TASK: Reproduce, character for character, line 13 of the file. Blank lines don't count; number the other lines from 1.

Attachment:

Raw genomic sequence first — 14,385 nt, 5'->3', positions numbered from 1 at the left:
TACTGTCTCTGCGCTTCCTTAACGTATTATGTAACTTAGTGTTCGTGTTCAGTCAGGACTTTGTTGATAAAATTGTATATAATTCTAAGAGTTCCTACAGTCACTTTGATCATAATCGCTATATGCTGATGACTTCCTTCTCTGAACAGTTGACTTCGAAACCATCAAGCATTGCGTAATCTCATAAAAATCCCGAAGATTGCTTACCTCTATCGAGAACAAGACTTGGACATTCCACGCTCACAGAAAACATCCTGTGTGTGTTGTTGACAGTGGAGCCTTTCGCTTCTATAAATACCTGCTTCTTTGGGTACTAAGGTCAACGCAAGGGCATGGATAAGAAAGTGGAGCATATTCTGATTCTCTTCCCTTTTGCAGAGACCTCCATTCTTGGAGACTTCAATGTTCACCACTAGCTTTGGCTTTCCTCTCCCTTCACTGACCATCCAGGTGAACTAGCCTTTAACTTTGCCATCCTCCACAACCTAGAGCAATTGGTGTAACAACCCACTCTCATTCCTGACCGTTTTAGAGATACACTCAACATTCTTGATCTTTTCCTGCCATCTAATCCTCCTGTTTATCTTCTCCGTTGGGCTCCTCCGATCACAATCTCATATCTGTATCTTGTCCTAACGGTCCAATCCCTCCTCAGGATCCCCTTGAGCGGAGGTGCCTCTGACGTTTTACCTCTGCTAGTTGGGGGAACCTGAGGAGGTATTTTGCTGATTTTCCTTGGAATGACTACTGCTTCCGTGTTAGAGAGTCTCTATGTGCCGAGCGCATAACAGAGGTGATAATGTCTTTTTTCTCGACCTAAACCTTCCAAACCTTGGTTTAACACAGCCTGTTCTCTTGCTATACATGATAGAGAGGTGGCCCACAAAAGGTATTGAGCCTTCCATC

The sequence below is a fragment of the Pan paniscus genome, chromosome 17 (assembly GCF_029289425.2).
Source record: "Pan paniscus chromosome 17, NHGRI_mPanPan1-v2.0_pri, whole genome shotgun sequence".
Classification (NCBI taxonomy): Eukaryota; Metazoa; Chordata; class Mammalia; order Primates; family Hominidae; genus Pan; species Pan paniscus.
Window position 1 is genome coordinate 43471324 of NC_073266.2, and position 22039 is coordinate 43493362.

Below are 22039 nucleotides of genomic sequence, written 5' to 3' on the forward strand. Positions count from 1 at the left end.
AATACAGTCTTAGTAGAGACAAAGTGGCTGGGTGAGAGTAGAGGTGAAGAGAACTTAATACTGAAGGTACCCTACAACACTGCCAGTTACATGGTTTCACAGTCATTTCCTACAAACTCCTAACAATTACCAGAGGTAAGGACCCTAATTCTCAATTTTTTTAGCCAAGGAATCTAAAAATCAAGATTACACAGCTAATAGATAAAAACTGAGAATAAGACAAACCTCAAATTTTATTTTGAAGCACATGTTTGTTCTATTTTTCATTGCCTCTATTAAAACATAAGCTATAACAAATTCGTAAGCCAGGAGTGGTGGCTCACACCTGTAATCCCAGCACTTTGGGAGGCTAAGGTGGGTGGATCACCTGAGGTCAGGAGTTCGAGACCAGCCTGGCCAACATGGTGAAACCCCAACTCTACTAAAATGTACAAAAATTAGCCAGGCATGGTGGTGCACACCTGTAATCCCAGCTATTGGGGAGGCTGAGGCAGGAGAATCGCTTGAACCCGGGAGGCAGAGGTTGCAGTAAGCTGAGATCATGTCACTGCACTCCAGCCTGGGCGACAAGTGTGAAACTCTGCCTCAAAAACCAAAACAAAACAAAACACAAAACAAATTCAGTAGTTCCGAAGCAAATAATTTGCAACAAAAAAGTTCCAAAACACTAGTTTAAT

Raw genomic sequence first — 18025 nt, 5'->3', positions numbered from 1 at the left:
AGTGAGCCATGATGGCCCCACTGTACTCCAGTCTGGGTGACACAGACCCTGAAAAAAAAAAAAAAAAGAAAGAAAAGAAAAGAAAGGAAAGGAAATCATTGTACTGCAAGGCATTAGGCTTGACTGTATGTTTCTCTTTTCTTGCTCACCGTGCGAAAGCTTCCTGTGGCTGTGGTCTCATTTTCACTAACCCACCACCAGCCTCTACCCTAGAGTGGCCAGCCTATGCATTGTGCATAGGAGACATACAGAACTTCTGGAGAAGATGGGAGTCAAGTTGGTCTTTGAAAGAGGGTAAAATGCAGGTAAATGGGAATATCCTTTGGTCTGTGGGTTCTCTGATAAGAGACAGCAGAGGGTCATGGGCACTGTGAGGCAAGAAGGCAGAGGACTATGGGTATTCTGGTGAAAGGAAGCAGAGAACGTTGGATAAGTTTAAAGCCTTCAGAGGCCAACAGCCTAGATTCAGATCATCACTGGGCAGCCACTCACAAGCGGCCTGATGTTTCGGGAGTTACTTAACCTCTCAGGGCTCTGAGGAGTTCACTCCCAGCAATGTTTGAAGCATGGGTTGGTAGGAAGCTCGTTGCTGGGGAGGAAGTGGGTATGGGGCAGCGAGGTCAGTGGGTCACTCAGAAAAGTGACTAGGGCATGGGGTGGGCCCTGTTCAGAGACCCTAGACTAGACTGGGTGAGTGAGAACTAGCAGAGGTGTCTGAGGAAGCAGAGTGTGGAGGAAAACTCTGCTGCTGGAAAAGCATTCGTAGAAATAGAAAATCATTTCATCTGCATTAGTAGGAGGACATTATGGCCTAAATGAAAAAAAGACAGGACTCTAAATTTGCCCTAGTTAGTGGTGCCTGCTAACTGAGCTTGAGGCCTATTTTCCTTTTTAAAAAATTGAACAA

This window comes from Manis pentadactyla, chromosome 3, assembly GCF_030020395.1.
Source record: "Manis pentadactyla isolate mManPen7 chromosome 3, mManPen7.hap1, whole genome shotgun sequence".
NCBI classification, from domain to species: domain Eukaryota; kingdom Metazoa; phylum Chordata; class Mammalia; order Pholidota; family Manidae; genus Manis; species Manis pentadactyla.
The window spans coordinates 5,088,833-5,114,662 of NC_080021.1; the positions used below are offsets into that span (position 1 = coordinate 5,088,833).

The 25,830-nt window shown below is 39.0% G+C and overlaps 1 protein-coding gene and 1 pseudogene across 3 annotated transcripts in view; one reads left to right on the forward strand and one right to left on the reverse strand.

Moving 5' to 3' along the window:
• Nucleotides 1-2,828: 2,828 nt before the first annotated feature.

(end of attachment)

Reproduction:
NCBI classification, from domain to species: domain Eukaryota; kingdom Metazoa; phylum Chordata; class Mammalia; order Pholidota; family Manidae; genus Manis; species Manis pentadactyla.